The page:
Wordless Wednesday: Autumn’s Herald
Bee On Astrantia
The astrantia at RHS Wisley Gardens are a late-summer haven for bees, hoverflies and other insects. We’ve just had the hottest August Bank Holiday on record (so the forecasters believe!) and these wonderful flowers were alive with bees. A real joy to see. I’m posting this for this week’s Wex Mondays challenge. Good luck everyone!
A wonderful six-spot burnet moth on a wild scabious flower, found on Saturday on the slopes of Box Hill. It was great to find a number of day-flying moths while I was out doing The Big Butterfly Count.
The North Downs, including Box Hill, provide a truly precious habitat for many butterfly and moth species. The day was dull but warm enough to bring out a few of my favourites! Also one I had not photographed before, the marbled white. What a beauty it is!
After such a lovely reaction from people to my burnet moth image last week, I thought I’d throw this one into the hat for Wex Mondays and the Fotospeed challenge today. There’s also a gallery of some of the other beautiful butterflies I spotted. The Big Butterfly Count runs for two weeks and you can even download the Butterfly Conservation UK app to your smartphone, to help you survey areas or add individual sightings wherever you are in the country!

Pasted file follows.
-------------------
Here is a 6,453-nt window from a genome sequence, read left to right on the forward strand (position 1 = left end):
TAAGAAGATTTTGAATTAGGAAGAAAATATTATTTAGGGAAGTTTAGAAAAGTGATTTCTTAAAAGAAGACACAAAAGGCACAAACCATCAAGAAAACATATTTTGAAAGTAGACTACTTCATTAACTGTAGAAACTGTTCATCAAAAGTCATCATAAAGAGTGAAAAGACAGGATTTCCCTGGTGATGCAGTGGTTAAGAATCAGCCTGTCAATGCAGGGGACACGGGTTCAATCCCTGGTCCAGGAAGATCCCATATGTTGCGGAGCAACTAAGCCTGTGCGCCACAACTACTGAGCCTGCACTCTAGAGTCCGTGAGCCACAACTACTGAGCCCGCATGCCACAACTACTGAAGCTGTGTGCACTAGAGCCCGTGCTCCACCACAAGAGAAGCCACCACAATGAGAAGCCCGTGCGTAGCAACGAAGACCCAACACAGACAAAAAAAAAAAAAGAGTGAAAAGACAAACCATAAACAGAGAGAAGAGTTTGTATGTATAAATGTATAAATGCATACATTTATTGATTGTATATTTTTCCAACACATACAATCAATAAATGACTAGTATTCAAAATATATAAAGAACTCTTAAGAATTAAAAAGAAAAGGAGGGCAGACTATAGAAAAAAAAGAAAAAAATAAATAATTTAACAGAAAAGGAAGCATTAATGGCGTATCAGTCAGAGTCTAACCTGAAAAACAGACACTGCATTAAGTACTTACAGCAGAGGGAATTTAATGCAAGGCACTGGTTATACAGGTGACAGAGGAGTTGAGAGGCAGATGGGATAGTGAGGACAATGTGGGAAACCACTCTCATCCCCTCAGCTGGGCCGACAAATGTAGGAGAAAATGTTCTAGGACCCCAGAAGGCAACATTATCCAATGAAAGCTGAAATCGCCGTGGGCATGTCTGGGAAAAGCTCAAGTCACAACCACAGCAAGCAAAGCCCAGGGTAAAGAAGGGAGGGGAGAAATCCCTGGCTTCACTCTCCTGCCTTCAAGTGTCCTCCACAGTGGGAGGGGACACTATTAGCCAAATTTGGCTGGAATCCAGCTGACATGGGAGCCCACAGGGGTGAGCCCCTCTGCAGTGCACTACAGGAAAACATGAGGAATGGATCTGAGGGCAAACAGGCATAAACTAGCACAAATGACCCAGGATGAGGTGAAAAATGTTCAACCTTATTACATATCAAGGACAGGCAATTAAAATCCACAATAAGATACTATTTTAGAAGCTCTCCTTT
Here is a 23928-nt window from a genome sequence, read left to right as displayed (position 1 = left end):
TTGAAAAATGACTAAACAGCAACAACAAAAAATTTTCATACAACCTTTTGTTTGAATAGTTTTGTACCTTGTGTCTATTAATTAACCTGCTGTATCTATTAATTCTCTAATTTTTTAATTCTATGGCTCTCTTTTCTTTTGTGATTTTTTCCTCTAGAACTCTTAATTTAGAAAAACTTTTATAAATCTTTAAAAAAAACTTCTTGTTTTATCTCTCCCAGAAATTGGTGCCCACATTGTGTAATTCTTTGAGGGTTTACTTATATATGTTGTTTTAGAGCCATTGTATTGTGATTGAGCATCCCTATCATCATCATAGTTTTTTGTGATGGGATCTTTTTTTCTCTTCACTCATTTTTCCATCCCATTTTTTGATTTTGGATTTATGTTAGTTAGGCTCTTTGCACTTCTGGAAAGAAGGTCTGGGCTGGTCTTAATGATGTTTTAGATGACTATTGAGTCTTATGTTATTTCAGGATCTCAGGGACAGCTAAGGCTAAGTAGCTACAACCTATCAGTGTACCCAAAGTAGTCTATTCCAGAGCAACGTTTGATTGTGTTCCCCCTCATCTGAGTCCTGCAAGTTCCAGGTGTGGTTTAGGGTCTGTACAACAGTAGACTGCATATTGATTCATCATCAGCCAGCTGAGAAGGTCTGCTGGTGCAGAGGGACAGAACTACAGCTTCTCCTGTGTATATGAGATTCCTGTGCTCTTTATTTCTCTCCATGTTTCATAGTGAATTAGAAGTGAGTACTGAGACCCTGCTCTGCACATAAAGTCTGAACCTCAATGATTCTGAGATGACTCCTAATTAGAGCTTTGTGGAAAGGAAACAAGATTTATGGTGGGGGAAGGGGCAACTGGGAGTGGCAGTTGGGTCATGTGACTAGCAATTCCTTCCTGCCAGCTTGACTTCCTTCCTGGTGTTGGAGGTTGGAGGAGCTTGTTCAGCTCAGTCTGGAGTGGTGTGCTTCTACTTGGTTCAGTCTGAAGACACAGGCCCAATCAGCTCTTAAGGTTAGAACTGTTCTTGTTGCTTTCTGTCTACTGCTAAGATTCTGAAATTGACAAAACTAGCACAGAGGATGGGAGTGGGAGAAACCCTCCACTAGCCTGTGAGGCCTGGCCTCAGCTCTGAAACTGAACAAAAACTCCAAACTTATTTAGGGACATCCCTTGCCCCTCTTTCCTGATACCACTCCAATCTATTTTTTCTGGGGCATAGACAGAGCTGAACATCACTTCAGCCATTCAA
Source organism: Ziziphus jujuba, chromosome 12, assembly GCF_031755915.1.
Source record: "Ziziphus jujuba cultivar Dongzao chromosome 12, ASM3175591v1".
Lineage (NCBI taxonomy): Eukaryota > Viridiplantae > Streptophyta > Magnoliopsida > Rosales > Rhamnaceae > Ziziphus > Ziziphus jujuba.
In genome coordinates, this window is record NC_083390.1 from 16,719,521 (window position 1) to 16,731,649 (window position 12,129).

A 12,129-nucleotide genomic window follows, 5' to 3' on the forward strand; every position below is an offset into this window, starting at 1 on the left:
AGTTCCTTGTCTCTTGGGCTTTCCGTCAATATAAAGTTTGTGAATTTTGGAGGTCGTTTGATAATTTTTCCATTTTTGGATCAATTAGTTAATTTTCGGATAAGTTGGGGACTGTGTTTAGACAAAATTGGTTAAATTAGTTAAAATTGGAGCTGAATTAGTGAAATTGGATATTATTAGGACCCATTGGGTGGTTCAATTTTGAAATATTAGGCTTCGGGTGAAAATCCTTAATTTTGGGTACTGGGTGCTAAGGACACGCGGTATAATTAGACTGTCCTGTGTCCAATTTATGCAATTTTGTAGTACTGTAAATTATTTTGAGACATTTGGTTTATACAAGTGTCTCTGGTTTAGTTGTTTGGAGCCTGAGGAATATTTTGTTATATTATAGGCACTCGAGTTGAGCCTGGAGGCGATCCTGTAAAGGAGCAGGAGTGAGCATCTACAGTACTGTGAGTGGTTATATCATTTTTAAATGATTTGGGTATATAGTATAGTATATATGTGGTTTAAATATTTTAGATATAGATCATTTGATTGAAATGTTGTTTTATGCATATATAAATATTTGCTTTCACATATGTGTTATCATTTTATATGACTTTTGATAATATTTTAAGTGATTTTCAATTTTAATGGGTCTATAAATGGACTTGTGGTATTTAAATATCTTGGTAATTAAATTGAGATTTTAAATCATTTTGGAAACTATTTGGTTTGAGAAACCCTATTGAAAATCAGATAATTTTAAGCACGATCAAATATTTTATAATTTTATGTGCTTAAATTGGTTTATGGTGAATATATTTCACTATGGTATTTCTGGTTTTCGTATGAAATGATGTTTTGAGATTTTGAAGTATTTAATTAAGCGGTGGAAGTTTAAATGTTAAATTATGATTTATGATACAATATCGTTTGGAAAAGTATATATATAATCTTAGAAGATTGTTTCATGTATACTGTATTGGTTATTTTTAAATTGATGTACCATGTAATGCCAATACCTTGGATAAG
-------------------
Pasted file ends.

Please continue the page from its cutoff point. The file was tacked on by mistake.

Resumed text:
also included into WPC: Collage
Ready For The Close-Up
I suspect that this dragonfly, at RHS Wisley Gardens, had only recently emerged when I found it yesterday. I wouldn’t usually be able to get this close to one! They have incredible eyes that take up most of the head, allowing them to see almost all around them and in higher definition than we mere humans could ever hope for. This is my entry for the Fotospeed challenge this week. Good luck everyone!
Blue Monday: Circle Of Life
It’s been a truly amazing week! Simon and I have been hard at work completing our PADI Open Water Diver courses. Wednesday saw us at Wraysbury Diving Lake, dropping to depths of around eleven metres, to perform particular skills underwater and enjoy a bit of exploration around some of the sunken objects that can be found at this popular dive centre. As a trainee, I couldn’t take my camera down with me but there was plenty to see around the lakeside too! These mating damselflies were perfectly poised to capture the moment that the female (below) accepts the sperm from the male (above), by looping the end of her abdomen upwards, while he grasps her behind the thorax with the terminal appendages of his abdomen. Together they form a heart shape with their slender bodies. This image of love is my entry for this week’s Wex Mondays challenge.